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September 23, 2017

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Chang slams over-farming

Premier Chang Chun-hsiung yesterday harshly criticized the nation's excessive development around the island for economic gains regardless the negative effects. He urged people in Taiwan to heed to the painful lessons to prevent aggravating the damages from natural disasters.

When addressing a meeting sponsored by the Cabinet-level Council of Agriculture on knowledge-based agricultural development amid Taiwan's bid to join the World Trade Organization (WTO), the premier made calls for Taiwan's harmonization with nature.

The death toll of Toraji, one of the deadliest typhoons to strike the island in recent years, had reached 83 as of yesterday while the number of injured people in need of medical treatment stood at 36, and an additional 130 still unaccounted for. The death toll is expected to continue rising as rescue workers continue to search for the bodies of those missing and now presumed dead.

Rescue teams are still striving to verify reports that over 30 people at a village of an aboriginal tribe were buried alive. An old man said he couldn't find his way to the village after a 24-hour walk to look for his daughter living in the village in Nantou County. He said people told him the whole village was buried under earth and rocks.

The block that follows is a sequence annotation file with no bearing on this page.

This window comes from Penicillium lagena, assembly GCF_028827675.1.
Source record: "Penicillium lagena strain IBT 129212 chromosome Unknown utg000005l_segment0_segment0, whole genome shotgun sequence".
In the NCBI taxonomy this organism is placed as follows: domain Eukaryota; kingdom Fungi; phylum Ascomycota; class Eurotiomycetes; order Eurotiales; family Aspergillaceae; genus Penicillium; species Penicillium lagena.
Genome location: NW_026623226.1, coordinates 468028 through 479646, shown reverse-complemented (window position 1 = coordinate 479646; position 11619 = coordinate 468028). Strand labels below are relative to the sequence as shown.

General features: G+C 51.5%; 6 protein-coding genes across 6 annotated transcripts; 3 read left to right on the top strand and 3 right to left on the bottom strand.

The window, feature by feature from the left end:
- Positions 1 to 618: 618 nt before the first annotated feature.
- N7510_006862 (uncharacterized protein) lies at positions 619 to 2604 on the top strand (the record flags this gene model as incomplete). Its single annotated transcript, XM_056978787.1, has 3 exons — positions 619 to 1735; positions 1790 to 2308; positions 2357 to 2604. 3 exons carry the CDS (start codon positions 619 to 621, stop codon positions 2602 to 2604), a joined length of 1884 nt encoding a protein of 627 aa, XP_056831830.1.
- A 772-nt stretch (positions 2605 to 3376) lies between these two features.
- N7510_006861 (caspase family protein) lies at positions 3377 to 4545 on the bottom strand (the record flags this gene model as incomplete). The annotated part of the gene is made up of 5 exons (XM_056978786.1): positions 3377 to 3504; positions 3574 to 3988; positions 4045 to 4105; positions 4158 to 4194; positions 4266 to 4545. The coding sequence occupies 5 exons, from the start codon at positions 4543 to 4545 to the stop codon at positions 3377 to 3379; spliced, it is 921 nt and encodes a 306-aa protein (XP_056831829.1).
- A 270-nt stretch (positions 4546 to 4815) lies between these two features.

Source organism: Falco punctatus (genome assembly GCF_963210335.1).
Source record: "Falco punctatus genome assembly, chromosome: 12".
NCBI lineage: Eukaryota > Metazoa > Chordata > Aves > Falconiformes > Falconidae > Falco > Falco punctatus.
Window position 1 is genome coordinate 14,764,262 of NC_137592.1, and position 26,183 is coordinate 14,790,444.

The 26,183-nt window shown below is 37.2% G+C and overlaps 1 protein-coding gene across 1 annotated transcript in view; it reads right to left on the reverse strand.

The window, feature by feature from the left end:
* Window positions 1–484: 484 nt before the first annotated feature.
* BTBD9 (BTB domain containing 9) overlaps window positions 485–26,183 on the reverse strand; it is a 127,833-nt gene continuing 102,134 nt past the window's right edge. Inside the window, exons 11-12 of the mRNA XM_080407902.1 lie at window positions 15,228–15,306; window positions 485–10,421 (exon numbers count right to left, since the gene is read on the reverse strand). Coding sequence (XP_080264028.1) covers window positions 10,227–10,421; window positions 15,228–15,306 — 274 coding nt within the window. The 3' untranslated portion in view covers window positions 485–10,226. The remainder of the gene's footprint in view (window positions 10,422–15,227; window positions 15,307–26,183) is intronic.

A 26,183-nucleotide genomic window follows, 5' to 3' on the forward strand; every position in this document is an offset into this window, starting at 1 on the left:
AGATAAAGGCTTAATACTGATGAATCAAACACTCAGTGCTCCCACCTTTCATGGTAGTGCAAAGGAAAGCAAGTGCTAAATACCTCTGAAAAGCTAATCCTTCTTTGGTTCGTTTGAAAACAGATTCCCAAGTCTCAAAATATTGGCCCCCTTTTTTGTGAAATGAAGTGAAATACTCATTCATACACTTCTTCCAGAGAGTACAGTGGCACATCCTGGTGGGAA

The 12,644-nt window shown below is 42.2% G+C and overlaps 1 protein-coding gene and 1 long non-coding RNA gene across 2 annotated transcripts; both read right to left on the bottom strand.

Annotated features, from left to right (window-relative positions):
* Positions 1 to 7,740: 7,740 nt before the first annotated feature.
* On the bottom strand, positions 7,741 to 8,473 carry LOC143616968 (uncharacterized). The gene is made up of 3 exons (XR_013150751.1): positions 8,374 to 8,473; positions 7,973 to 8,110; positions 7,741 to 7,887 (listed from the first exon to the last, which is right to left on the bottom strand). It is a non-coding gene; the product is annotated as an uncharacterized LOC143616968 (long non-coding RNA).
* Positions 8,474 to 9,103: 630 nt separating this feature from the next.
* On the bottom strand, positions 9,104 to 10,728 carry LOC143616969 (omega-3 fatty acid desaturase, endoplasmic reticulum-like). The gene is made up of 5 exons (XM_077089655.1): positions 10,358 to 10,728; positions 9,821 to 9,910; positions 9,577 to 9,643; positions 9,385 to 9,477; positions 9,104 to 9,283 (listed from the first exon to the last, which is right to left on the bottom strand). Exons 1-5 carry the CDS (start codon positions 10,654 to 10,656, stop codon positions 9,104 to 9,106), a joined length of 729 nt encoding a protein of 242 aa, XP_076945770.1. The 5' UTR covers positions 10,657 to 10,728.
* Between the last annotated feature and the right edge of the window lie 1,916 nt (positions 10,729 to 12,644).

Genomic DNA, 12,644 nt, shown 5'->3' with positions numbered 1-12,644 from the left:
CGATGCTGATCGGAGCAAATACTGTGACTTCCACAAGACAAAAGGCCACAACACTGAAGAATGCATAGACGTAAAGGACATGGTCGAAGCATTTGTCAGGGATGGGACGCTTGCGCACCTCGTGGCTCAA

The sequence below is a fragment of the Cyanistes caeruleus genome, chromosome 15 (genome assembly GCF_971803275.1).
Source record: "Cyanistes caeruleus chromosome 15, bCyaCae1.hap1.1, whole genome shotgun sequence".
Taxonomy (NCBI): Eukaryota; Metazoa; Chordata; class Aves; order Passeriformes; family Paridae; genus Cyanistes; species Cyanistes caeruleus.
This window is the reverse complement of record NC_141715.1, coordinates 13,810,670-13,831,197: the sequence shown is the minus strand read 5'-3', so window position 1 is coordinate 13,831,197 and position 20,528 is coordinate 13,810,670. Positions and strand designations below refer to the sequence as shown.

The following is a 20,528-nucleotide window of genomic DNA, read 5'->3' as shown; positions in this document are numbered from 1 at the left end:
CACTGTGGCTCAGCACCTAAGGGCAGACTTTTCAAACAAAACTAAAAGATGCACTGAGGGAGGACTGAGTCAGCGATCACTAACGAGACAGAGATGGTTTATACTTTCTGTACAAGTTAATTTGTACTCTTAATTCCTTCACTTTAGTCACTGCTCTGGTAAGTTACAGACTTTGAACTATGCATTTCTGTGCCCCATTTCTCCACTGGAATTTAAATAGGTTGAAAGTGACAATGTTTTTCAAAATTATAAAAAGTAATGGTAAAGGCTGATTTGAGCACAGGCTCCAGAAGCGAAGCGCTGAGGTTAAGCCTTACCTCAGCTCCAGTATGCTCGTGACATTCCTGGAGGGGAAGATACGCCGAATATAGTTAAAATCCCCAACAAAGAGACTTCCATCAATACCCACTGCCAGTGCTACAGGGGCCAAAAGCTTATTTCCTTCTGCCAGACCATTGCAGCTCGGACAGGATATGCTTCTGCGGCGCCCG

The government's emergency rescue center can only confirm that two persons in the area were pronounced dead while 28 others are missing.

Pointing out the fact that the geography of Taiwan features high peaks, steep slopes, rapid flow of water river, and fragile earth structure, Chang said the human factor of excessive and improper cultivation of land bring forth major killers like floods and mudslides.

He urged all people in Taiwan and public servants at all different levels of government to learn the bitter lesson from Typhoon Toraji and show greater respect to nature when seeking economic benefits.

Vice President Annete Lu pointed out that people who make chewing betel nuts a daily a habit should do some soul searching when they see the latest havoc wreaked by typhoon. The unrestricted extending of betel nut trees is widely blamed as one of the key culprits for natural disasters in mountainous areas on the island.

Premier Chang said the central government will solicit ideas and plans to help Taiwan achieve sustainable development that is not at the cost of the natural environment.

He said the cross-department task force will complete in one week a new and sweeping evaluation on the safety of villages located at precarious regions that have the danger of facing new mud and rock slides.

Chen Chin-huang, a Cabinet minister in charge of post-typhoon reconstruction work, plans to

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launch a re-forestation campaign soon. He said widespread planting of new trees will help assault the problem at its roots.

Chen said at least 100,000 hectares of farm land will be released from the agriculture sector after Taiwan joins the WTO.

He said the government should not wait any longer to create more forests and allow the land to replenish itself.

Meanwhile, more criticisms were aimed at the inefficiency of the government.

Even Legislator Chang Chun-hung of the ruling Democratic Progressive Party blasted the bureaucracy as having ability in discovering the real reason for the devastation.

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